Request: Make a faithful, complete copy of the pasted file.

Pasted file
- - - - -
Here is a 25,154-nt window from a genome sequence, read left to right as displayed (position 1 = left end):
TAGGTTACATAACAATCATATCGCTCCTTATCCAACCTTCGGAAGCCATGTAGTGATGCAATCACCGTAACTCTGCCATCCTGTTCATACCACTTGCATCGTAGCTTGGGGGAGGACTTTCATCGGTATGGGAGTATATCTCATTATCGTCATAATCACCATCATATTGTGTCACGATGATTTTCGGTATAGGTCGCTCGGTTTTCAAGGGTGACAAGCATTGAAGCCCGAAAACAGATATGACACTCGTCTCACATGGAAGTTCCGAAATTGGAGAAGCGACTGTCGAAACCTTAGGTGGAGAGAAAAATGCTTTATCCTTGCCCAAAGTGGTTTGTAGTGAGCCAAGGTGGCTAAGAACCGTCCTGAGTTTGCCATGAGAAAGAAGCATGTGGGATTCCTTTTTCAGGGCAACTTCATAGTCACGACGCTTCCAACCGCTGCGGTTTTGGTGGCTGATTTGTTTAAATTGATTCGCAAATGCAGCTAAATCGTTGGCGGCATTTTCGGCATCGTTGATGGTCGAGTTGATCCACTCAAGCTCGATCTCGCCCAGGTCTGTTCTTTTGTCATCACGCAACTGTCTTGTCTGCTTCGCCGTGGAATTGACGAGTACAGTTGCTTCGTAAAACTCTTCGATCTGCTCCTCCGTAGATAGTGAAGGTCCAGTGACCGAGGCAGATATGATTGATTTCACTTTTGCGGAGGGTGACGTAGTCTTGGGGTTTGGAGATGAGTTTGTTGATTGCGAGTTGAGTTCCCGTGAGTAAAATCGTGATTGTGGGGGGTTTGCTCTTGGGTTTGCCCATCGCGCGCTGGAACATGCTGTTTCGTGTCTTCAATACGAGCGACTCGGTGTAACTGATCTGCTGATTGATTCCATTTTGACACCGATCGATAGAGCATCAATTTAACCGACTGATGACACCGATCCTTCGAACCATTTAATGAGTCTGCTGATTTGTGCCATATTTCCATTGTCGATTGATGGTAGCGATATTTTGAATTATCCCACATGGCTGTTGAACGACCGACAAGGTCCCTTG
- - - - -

Here is a 25,154-nt window from a genome sequence, read left to right as displayed (position 1 = left end):
TAGGTTACATAACAATCATATCGCTCCTTATCCAACCTTCGGAAGCCATGTAGTGATGCAATCACCGTAACTCTGCCATCCTGTTCATACCACTTGCATCGTAGCTTGGGGGAGGACTTTCATCGGTATGGGAGTATATCTCATTATCGTCATAATCACCATCATATTGTGTCACGATGATTTTCGGTATAGGTCGCTCGGTTTTCAAGGGTGACAAGCATTGAAGCCCGAAAACAGATATGACACTCGTCTCACATGGAAGTTCCGAAATTGGAGAAGCGACTGTCGAAACCTTAGGTGGAGAGAAAAATGCTTTATCCTTGCCCAAAGTGGTTTGTAGTGAGCCAAGGTGGCTAAGAACCGTCCTGAGTTTGCCATGAGAAAGAAGCATGTGGGATTCCTTTTTCAGGGCAACTTCATAGTCACGACGCTTCCAACCGCTGCGGTTTTGGTGGCTGATTTGTTTAAATTGATTCGCAAATGCAGCTAAATCGTTGGCGGCATTTTCGGCATCGTTGATGGTCGAGTTGATCCACTCAAGCTCGATCTCGCCCAGGTCTGTTCTTTTGTCATCACGCAACTGTCTTGTCTGCTTCGCCGTGGAATTGACGAGTACAGTTGCTTCGTAAAACTCTTCGATCTGCTCCTCCGTAGATAGTGAAGGTCCAGTGACCGAGGCAGATATGATTGATTTCACTTTTGCGGAGGGTGACGTAGTCTTGGGGTTTGGAGATGAGTTTGTTGATTGCGAGTTGAGTTCCCGTGAGTAAAATCGTGATTGTGGGGGGTTTGCTCTTGGGTTTGCCCATCGCGCGCTGGAACATGCTGTTTCGTGTCTTCAATACGAGCGACTCGGTGTAACTGATCTGCTGATTGATTCCATTTTGACACCGATCGATAGAGCATCAATTTAACCGACTGATGACACCGATCCTTCGAACCATTTAATGAGTCTGCTGATTTGTGCCATATTTCCATTGTCGATTGATGGTAGCGATATTTTGAATTATCCCACATGGCTGTTGAACGACCGACAAGGTCCCTTG